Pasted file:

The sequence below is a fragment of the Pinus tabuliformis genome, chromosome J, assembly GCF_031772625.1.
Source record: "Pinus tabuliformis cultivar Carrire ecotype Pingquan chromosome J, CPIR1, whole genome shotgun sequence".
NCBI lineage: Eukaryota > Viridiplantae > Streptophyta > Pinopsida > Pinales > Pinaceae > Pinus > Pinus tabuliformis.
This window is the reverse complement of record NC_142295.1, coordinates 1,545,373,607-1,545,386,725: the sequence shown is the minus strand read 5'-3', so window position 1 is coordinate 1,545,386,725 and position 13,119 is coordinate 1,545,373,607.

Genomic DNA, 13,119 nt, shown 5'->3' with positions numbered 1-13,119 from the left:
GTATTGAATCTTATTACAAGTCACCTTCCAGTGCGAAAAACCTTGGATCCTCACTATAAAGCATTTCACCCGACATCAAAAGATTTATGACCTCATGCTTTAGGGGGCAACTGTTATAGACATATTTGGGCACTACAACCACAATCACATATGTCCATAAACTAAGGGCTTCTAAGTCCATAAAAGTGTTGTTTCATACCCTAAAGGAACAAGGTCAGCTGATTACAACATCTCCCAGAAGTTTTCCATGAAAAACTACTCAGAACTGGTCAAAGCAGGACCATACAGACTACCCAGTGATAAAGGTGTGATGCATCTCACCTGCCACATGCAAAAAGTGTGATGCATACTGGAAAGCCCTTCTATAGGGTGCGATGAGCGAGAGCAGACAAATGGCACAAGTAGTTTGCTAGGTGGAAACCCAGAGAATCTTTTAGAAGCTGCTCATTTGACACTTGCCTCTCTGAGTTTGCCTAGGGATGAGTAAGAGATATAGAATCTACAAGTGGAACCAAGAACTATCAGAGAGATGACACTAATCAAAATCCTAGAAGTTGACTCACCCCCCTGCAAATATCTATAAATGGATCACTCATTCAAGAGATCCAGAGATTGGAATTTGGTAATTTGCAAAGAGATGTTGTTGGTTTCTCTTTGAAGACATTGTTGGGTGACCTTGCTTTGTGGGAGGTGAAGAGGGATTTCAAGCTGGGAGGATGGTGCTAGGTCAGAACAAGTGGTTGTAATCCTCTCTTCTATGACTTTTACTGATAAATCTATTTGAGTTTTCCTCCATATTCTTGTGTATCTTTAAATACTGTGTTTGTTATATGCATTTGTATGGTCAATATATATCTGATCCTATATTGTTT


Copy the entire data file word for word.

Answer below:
The sequence below is a fragment of the Pinus tabuliformis genome, chromosome J, assembly GCF_031772625.1.
Source record: "Pinus tabuliformis cultivar Carrire ecotype Pingquan chromosome J, CPIR1, whole genome shotgun sequence".
NCBI lineage: Eukaryota > Viridiplantae > Streptophyta > Pinopsida > Pinales > Pinaceae > Pinus > Pinus tabuliformis.
This window is the reverse complement of record NC_142295.1, coordinates 1,545,373,607-1,545,386,725: the sequence shown is the minus strand read 5'-3', so window position 1 is coordinate 1,545,386,725 and position 13,119 is coordinate 1,545,373,607.

Genomic DNA, 13,119 nt, shown 5'->3' with positions numbered 1-13,119 from the left:
GTATTGAATCTTATTACAAGTCACCTTCCAGTGCGAAAAACCTTGGATCCTCACTATAAAGCATTTCACCCGACATCAAAAGATTTATGACCTCATGCTTTAGGGGGCAACTGTTATAGACATATTTGGGCACTACAACCACAATCACATATGTCCATAAACTAAGGGCTTCTAAGTCCATAAAAGTGTTGTTTCATACCCTAAAGGAACAAGGTCAGCTGATTACAACATCTCCCAGAAGTTTTCCATGAAAAACTACTCAGAACTGGTCAAAGCAGGACCATACAGACTACCCAGTGATAAAGGTGTGATGCATCTCACCTGCCACATGCAAAAAGTGTGATGCATACTGGAAAGCCCTTCTATAGGGTGCGATGAGCGAGAGCAGACAAATGGCACAAGTAGTTTGCTAGGTGGAAACCCAGAGAATCTTTTAGAAGCTGCTCATTTGACACTTGCCTCTCTGAGTTTGCCTAGGGATGAGTAAGAGATATAGAATCTACAAGTGGAACCAAGAACTATCAGAGAGATGACACTAATCAAAATCCTAGAAGTTGACTCACCCCCCTGCAAATATCTATAAATGGATCACTCATTCAAGAGATCCAGAGATTGGAATTTGGTAATTTGCAAAGAGATGTTGTTGGTTTCTCTTTGAAGACATTGTTGGGTGACCTTGCTTTGTGGGAGGTGAAGAGGGATTTCAAGCTGGGAGGATGGTGCTAGGTCAGAACAAGTGGTTGTAATCCTCTCTTCTATGACTTTTACTGATAAATCTATTTGAGTTTTCCTCCATATTCTTGTGTATCTTTAAATACTGTGTTTGTTATATGCATTTGTATGGTCAATATATATCTGATCCTATATTGTTT